Helena Perray gives an honest perspective of holding on to memories in this week's Student Diary. - Photo via pixabay.com

In case you haven’t figured it out yet, being a college student is essentially a full-time job. Most students spend roughly 15 hours per week in the classroom and countless hours of their own time studying and finishing coursework. It can be easy to let the responsibilities of college life overwhelm you, especially when trying to maintain a social life. Here are a few tips to aid you in making the most of your time: 

Write it down

Don’t underestimate the power of a to-do list. Whether you keep it on your phone or hung above your bed frame, make a general list of everything you need and want to accomplish this week. Make note of school work, exams, work shifts and social events. Having the ideas on paper rids your brain of cluttered thoughts and illustrates a clear image of upcoming responsibilities. 


Once you have it written out, take the time to decipher the more timely aspects of your schedule. Treat this list as a rough draft of sorts, underlining closer due dates, starring upcoming events, circling shifts and bolding projects that will need significantly more time and attention. Develop a clear understanding of what you want to accomplish first and let the rest fall in line accordingly. 

Time chunk

Although the urge can seem uncontrollable, do not gamble with your time by winging it. You have 24 hours a day to divide into professional, personal and social time slots. Dedicate the personal hours when needed, allowing yourself 30 to 45 minutes for meals, exercise or moments of relaxation. Dedicate a few hours to school work with social or personal breaks in between. Work diligently for an hour or two, then grab lunch with a friend or take a walk and decompress before returning to your tasks.

Allow your brain to recharge and digest the work you have accomplished in order to avoid overloading it with information, generating less productive results. Be aware of what you would like to be doing and use it as motivation for what you must be doing rather than as a replacement.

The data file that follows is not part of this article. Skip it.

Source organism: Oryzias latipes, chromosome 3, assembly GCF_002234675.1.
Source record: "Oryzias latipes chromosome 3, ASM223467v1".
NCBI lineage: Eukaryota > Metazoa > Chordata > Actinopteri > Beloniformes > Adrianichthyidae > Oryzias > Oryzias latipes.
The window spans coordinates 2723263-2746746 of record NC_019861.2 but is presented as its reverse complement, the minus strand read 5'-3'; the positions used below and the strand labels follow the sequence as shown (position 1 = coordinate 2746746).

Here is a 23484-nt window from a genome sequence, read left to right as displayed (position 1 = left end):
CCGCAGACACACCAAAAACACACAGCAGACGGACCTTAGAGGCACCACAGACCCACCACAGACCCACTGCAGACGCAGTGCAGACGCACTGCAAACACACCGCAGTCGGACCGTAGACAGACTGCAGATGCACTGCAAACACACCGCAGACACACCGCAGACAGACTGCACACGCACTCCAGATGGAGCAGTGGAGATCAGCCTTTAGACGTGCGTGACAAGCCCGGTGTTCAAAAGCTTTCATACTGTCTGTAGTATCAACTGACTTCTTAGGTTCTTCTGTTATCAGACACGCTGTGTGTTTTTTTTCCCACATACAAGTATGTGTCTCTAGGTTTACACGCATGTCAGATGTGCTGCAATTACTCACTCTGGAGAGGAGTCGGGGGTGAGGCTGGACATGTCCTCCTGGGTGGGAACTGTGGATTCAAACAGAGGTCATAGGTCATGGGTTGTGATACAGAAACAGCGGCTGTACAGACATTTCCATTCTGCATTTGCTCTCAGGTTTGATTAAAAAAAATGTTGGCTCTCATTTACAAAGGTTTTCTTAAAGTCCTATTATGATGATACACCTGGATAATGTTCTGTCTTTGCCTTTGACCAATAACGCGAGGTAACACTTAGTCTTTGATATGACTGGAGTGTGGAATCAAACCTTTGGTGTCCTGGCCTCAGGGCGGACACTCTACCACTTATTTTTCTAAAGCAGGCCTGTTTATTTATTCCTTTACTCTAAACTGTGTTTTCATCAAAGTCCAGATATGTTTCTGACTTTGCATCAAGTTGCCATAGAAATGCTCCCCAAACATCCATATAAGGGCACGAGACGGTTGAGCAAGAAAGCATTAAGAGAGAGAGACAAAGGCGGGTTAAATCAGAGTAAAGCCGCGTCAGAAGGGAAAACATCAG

If you intend on going out Friday night when that paper happens to be due, let it motivate you to set aside time throughout the week, a mere 30 minutes a day leading up to the due date in order to complete it, leaving Friday night free of work obligations. 

Stop saying yes to everything

You are one person, so stop forcing yourself to bite off more than you can chew. Understand your physical and mental limits. In the midst of a full course load, it can be easy to feel the pressure of building a full resume while trying to maintain the “college experience.”

While it can be exceptionally beneficial to get involved, you rob yourself of fully optimizing opportunities by spreading yourself too thin. It’s necessary to say no every once in a while. Hone in on a few responsibilities, such as a club, a school publication or volunteer work, and strive to improve and advance your skills in those key areas rather than remaining stagnant in a variety of positions.

Know that social events come and go. It won’t be the last party or night out, and missing one every now and then will not deteriorate the entirety of your college experience. 

Be neither careless nor controlled

While keeping an organized list or time-blocked calendar is undoubtedly helpful in making productive use of your time, don’t let the schedule control you. Life happens, opportunities arise and you can’t plan for the unexpected.

Listen to yourself and grant yourself the liberty of shifting things around, needing a little more decompression on certain days and a little less on others. Stay focused and check accomplishments off as you go. Schedule organization is specific to you and your life.

Nothing is set in stone so take advantage of the flexibility, allowing it to encourage you to push yourself to new limits and step back when need be.

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